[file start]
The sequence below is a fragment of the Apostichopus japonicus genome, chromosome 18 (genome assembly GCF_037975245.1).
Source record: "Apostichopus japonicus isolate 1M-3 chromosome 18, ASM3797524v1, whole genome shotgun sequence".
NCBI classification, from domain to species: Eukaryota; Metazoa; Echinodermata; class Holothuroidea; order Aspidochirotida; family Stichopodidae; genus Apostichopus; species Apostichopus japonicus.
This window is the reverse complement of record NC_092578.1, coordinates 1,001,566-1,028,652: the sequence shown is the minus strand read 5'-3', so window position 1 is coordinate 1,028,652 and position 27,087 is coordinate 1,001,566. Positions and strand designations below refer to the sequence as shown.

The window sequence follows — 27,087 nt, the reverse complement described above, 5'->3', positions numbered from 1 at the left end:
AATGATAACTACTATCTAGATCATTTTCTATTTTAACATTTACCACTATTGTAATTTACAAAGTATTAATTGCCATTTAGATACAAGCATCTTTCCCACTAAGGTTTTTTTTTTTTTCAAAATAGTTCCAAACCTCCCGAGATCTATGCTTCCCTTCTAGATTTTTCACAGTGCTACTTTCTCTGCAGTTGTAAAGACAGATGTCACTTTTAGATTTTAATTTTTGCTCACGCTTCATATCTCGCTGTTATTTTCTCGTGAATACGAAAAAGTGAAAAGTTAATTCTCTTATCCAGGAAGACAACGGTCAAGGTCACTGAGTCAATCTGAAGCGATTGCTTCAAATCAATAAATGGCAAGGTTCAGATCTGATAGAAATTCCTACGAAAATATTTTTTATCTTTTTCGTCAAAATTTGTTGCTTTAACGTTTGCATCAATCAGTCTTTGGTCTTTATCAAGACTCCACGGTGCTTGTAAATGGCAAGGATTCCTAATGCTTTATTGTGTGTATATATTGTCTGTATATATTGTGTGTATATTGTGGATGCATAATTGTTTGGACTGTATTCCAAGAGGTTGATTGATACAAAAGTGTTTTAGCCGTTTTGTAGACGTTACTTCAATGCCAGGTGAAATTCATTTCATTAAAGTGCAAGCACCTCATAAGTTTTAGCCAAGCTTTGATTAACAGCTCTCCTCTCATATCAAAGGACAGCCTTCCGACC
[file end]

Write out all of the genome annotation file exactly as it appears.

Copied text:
The sequence below is a fragment of the Apostichopus japonicus genome, chromosome 18 (genome assembly GCF_037975245.1).
Source record: "Apostichopus japonicus isolate 1M-3 chromosome 18, ASM3797524v1, whole genome shotgun sequence".
NCBI classification, from domain to species: Eukaryota; Metazoa; Echinodermata; class Holothuroidea; order Aspidochirotida; family Stichopodidae; genus Apostichopus; species Apostichopus japonicus.
This window is the reverse complement of record NC_092578.1, coordinates 1,001,566-1,028,652: the sequence shown is the minus strand read 5'-3', so window position 1 is coordinate 1,028,652 and position 27,087 is coordinate 1,001,566. Positions and strand designations below refer to the sequence as shown.

The window sequence follows — 27,087 nt, the reverse complement described above, 5'->3', positions numbered from 1 at the left end:
AATGATAACTACTATCTAGATCATTTTCTATTTTAACATTTACCACTATTGTAATTTACAAAGTATTAATTGCCATTTAGATACAAGCATCTTTCCCACTAAGGTTTTTTTTTTTTTCAAAATAGTTCCAAACCTCCCGAGATCTATGCTTCCCTTCTAGATTTTTCACAGTGCTACTTTCTCTGCAGTTGTAAAGACAGATGTCACTTTTAGATTTTAATTTTTGCTCACGCTTCATATCTCGCTGTTATTTTCTCGTGAATACGAAAAAGTGAAAAGTTAATTCTCTTATCCAGGAAGACAACGGTCAAGGTCACTGAGTCAATCTGAAGCGATTGCTTCAAATCAATAAATGGCAAGGTTCAGATCTGATAGAAATTCCTACGAAAATATTTTTTATCTTTTTCGTCAAAATTTGTTGCTTTAACGTTTGCATCAATCAGTCTTTGGTCTTTATCAAGACTCCACGGTGCTTGTAAATGGCAAGGATTCCTAATGCTTTATTGTGTGTATATATTGTCTGTATATATTGTGTGTATATTGTGGATGCATAATTGTTTGGACTGTATTCCAAGAGGTTGATTGATACAAAAGTGTTTTAGCCGTTTTGTAGACGTTACTTCAATGCCAGGTGAAATTCATTTCATTAAAGTGCAAGCACCTCATAAGTTTTAGCCAAGCTTTGATTAACAGCTCTCCTCTCATATCAAAGGACAGCCTTCCGACC